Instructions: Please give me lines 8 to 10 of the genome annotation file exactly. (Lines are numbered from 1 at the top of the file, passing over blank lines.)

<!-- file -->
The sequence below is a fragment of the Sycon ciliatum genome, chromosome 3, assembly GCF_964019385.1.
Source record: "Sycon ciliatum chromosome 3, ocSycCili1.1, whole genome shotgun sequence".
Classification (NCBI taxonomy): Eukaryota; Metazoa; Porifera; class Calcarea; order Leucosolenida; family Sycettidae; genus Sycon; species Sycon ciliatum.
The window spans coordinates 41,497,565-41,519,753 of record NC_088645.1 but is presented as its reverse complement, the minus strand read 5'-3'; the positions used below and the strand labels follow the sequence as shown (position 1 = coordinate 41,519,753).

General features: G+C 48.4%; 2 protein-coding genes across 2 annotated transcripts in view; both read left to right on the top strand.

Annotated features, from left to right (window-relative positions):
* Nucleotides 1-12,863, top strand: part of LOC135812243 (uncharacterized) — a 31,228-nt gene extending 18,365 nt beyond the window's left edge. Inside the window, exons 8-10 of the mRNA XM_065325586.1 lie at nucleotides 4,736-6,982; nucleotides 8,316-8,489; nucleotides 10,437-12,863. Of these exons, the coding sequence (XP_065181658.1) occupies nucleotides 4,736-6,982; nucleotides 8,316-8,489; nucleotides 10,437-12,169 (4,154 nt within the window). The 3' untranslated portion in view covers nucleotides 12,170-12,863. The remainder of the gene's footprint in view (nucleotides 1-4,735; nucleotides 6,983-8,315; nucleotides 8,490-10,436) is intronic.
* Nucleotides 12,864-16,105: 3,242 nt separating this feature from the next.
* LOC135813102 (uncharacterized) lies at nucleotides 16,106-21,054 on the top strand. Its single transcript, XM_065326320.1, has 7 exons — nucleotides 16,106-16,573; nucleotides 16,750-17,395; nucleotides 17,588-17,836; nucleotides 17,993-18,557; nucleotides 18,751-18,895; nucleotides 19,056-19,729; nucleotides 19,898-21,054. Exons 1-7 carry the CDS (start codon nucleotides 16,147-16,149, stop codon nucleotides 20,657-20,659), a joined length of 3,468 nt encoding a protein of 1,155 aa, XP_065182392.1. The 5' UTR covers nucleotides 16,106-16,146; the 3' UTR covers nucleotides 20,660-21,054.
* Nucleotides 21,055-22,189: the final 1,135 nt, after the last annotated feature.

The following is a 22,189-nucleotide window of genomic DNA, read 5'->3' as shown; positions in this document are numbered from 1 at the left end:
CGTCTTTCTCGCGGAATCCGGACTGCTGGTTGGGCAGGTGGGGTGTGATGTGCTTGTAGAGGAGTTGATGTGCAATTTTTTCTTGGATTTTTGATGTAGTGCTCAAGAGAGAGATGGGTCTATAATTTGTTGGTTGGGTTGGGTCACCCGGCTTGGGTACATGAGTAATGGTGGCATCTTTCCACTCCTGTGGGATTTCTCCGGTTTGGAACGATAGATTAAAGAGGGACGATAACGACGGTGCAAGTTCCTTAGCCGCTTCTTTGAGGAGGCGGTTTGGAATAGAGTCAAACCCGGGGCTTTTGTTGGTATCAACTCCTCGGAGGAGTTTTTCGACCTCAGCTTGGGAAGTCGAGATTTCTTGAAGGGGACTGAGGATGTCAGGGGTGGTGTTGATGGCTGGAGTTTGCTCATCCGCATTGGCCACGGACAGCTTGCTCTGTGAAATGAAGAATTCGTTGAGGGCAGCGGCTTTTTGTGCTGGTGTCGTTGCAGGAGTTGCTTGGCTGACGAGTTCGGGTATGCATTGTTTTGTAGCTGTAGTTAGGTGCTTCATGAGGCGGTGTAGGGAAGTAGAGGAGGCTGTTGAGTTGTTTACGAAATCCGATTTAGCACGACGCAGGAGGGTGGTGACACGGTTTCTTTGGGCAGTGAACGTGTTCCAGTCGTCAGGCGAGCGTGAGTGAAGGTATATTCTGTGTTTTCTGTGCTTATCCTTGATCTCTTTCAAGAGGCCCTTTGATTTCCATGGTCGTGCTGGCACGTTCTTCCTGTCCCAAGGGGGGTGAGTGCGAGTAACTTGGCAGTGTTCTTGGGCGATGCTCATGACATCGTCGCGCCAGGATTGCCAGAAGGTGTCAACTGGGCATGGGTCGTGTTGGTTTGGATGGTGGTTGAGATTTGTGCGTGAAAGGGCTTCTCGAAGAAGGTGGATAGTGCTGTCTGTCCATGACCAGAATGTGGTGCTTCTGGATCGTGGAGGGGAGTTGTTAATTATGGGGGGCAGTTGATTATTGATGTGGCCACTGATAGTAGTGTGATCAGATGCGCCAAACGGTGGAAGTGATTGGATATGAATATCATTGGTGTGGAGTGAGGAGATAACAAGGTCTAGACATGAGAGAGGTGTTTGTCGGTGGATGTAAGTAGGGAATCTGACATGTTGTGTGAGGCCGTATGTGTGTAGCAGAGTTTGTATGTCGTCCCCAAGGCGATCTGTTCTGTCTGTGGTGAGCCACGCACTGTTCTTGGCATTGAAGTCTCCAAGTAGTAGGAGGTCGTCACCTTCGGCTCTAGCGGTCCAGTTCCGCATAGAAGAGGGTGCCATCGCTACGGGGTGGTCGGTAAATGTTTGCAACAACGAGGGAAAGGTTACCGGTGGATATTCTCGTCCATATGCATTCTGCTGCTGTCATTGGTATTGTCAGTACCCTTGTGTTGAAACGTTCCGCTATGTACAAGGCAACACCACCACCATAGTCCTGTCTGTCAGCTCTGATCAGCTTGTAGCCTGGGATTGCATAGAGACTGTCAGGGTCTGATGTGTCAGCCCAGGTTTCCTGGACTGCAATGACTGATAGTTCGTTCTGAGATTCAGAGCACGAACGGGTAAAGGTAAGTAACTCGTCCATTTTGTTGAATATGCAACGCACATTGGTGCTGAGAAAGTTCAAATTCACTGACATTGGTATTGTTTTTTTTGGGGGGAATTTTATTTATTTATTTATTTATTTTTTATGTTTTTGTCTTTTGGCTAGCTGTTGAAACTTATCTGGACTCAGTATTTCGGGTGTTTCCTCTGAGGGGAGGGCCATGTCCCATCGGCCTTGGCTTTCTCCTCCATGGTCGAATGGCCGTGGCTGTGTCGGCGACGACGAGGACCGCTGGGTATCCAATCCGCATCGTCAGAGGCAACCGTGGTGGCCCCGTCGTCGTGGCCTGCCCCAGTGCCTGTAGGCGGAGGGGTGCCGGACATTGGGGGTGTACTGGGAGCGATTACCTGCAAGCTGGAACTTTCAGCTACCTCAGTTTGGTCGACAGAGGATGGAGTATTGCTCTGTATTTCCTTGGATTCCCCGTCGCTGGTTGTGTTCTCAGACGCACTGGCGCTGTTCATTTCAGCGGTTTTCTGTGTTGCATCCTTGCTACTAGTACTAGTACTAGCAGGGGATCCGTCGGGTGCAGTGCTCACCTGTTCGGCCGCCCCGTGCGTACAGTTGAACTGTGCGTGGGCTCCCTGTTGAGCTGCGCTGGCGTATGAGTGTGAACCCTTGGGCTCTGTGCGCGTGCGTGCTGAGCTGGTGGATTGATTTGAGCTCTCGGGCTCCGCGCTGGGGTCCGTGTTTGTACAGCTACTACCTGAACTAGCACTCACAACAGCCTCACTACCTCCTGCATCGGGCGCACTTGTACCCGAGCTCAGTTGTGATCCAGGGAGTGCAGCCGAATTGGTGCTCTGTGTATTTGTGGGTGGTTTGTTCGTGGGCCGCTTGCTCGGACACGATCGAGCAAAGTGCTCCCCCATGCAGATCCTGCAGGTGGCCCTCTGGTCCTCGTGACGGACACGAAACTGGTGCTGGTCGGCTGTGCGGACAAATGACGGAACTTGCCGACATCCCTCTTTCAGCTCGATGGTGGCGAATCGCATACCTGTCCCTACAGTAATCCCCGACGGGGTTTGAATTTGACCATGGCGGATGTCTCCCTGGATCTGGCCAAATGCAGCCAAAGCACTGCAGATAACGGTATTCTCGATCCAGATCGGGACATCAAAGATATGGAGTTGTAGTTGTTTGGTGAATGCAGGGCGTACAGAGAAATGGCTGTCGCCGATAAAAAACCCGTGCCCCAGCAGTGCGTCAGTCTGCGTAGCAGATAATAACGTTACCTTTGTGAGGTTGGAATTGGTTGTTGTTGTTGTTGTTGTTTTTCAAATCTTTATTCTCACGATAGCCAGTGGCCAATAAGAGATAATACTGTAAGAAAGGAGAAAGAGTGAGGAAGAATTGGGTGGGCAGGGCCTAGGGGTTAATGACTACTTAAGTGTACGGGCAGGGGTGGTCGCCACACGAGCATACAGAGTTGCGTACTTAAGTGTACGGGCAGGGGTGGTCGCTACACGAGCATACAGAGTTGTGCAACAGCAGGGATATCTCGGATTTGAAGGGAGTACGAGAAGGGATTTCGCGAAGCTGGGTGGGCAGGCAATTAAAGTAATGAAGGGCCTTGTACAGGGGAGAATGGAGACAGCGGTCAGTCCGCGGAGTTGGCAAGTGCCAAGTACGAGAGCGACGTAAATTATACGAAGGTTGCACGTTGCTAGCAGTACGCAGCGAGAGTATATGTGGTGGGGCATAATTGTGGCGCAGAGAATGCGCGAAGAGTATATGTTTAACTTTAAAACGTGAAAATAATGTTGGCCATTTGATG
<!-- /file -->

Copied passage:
* Nucleotides 12,864-16,105: 3,242 nt separating this feature from the next.
* LOC135813102 (uncharacterized) lies at nucleotides 16,106-21,054 on the top strand. Its single transcript, XM_065326320.1, has 7 exons — nucleotides 16,106-16,573; nucleotides 16,750-17,395; nucleotides 17,588-17,836; nucleotides 17,993-18,557; nucleotides 18,751-18,895; nucleotides 19,056-19,729; nucleotides 19,898-21,054. Exons 1-7 carry the CDS (start codon nucleotides 16,147-16,149, stop codon nucleotides 20,657-20,659), a joined length of 3,468 nt encoding a protein of 1,155 aa, XP_065182392.1. The 5' UTR covers nucleotides 16,106-16,146; the 3' UTR covers nucleotides 20,660-21,054.
* Nucleotides 21,055-22,189: the final 1,135 nt, after the last annotated feature.